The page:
Real Estate and Back Taxes
Most people are aware that failure to pay federal, state, or local taxes has serious repercussions. One of those consequences involves the Internal Revenue Service (IRS) placing a tax lien against your house. This can be potentially problematic, particularly if you are planning to sell your home. Before delving into how to proceed if you owe back taxes and wish to sell your home, it is important to understand the link between real estate and back taxes, which can lead to a tax lien.
What is a Tax Lien?
A tax lien occurs when the local, state, or federal government takes possession of an individual’s property in order to secure the payment of taxes owed by said individual. A tax lien is generally imposed when an individual owes $5,000 or more in taxes and also affects one’s credit score.
The tax authority must follow procedure in order for the tax lien to be filed, which includes:
- The liability has to be assessed
- A notice and demand for payment must be served
- The individual must fail to pay taxes owed within 10 days of receiving the notice
How Serious Is It?
That generally depends on how much is owed. However, it is sometimes better to have an IRS tax lien than a municipal or state one. This does not mean that a federal lien is not serious, but the IRS is generally more willing to work with those who have back taxes. Since states and municipalities are smaller government entities, owing them taxes tends to be a bigger problem.
State tax liens vary from state to state, but are typically more serious. As a general rule of thumb, paying off state or municipal back taxes should be the number one priority over federal back taxes.
When the IRS files a federal tax lien, it generally allows you more time to work on a plan. After this, the odds of keeping the house and ultimately selling it are typically in your favor. However, having a tax lien is extremely inconvenient. It affects your credit score and could jeopardize your options for financing a new home.
Real Estate and Back Taxes: How to Remove a Lien on Your Property
Even if the IRS has a tax lien on the property, it does not necessarily mean that the government has taken over the property or that you will be forced to sell. It should be noted that the house can only be sold if there is sufficient equity to cover the debt. Even then, selling a property with a lien can be difficult.
If you owe back taxes, you can do the following:
– Pay the Debt in Full
This is the simplest way to get the IRS to withdraw the lien.
– Request an Installment Plan
Some people are unable to pay off the debt all at once. In this case, explaining your situation to the IRS or county treasurer is a start. An installment plan may be arranged (if the tax debt is less than $50,000) in order to get the lien removed, taking your financial situation into account. At least three payments have to be made before filing a request for the withdrawal of the lien, and it could take up to three months to have it removed. However, once the lien is removed, you will be in the clear, even though you will still be making monthly payments. The debt has to be repaid within six years.
– Request to Sell the Property
This only applies if there is sufficient equity to cover the debt. The proceeds from the sale of the home can be used to pay off your debt and ultimately have the lien removed. It is important to keep documentation of every step of the sale, as this will be required by the IRS.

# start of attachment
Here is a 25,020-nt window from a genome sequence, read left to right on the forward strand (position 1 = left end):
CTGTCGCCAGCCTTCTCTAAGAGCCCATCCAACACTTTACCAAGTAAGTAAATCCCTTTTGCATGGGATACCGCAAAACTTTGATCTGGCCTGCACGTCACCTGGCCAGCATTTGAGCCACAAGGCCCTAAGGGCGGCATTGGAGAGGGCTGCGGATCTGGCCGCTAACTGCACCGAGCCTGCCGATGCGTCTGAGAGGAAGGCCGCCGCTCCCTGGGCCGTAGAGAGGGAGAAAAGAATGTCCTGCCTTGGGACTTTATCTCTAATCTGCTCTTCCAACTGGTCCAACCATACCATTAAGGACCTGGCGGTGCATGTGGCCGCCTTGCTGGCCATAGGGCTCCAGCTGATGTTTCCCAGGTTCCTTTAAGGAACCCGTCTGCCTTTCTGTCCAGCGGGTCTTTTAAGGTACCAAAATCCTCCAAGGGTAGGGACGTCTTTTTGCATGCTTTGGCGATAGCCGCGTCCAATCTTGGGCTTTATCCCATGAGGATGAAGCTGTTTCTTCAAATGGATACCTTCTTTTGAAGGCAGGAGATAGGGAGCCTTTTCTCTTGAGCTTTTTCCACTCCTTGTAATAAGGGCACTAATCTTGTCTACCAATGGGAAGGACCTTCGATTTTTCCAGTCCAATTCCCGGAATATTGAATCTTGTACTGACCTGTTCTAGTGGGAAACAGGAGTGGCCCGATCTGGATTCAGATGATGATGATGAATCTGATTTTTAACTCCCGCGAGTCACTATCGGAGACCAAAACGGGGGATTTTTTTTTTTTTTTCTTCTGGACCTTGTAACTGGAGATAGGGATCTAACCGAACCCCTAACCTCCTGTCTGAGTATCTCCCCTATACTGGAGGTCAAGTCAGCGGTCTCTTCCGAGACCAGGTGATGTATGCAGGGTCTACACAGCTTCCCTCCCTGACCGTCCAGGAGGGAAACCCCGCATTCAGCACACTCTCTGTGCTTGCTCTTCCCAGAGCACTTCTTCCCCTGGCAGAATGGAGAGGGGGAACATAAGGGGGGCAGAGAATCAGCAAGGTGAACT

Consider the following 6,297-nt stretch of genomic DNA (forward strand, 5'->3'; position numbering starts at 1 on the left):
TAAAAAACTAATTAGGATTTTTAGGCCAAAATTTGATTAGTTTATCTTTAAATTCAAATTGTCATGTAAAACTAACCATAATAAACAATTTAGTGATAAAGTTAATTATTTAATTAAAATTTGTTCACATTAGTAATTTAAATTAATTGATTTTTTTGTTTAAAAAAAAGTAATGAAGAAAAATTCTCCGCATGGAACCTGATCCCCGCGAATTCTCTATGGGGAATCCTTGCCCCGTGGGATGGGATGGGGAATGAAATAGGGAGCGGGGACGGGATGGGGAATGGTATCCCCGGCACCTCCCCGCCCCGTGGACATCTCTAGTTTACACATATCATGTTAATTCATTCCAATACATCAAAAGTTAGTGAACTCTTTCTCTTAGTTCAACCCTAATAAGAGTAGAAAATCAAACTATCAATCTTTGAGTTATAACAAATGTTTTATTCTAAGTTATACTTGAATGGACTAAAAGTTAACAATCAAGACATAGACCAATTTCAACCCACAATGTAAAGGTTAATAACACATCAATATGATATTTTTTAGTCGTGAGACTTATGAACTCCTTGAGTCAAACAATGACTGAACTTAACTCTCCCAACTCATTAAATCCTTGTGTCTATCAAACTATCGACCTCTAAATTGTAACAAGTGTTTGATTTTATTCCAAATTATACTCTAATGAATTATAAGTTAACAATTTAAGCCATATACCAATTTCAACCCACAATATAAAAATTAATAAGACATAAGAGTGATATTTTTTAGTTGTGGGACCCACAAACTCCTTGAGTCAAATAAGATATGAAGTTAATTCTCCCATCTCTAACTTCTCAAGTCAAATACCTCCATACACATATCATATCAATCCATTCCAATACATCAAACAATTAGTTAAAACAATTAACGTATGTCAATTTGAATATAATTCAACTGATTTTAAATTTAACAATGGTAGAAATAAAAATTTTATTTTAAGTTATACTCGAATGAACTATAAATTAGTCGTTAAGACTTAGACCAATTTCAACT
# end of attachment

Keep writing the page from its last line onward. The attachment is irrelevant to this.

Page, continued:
How to Avoid Getting a Tax Lien in the First Place
When it comes to real estate and back taxes, if you intend to sell your house, a tax lien would be a serious inconvenience – you may even lose your house and not get the chance to sell it. Here are some ways to avoid this financial situation.
– Pay Up
If you are fully aware that you owe back taxes, paying them before putting the house up for sale will help you avoid a tax lien.
– File an Extension
If your back taxes are more than $10,000 and you are unable to pay the full amount owed immediately, you can file a request to extend the deadline for up to 120 days.
– Offer in Compromise
Filing an Offer in Compromise is one potential option if you are only able to pay back a portion of the back taxes owed.
- What is it? An Offer in Compromise (OIC) allows you to settle your debt with the IRS for less than the total amount owed. Many people who are granted an OIC end up paying less than 20% of the amount they owe the IRS.
- How Does it Work? The individual and the IRS acknowledge that there is no possibility of paying off their back taxes. In other words, the individual does not have finances or property that amount to the total owed.
The individual then offers the IRS the maximum amount they can afford. If the IRS is in agreement that the amount suggested is indeed the most it can expect to get from the individual, the IRS may agree to accept the offer. Upon completion of payment of the agreed amount, the tax debt is deemed paid in full.
Selling Your Arizona Home and Back Taxes
Returning to the question, Can you sell your home if you owe back taxes?
Yes, but only under certain circumstances.
It is generally a good idea to pay off any back taxes owed before closing on a deal to sell your house. Selling a home when taxes are owed can be extremely difficult. Even if you do manage to sell the home, a tax lien will affect your credit score and ultimately your financing options for purchasing a new home. Fortunately, taxpayers have significantly more options today for settling their tax problems and limiting damage to their credit.
If you owe back taxes, but need to sell your home, we can help. Buy My House Now purchases homes under a variety of different conditions and we’d love to speak with you regarding yours. Contact our representatives today!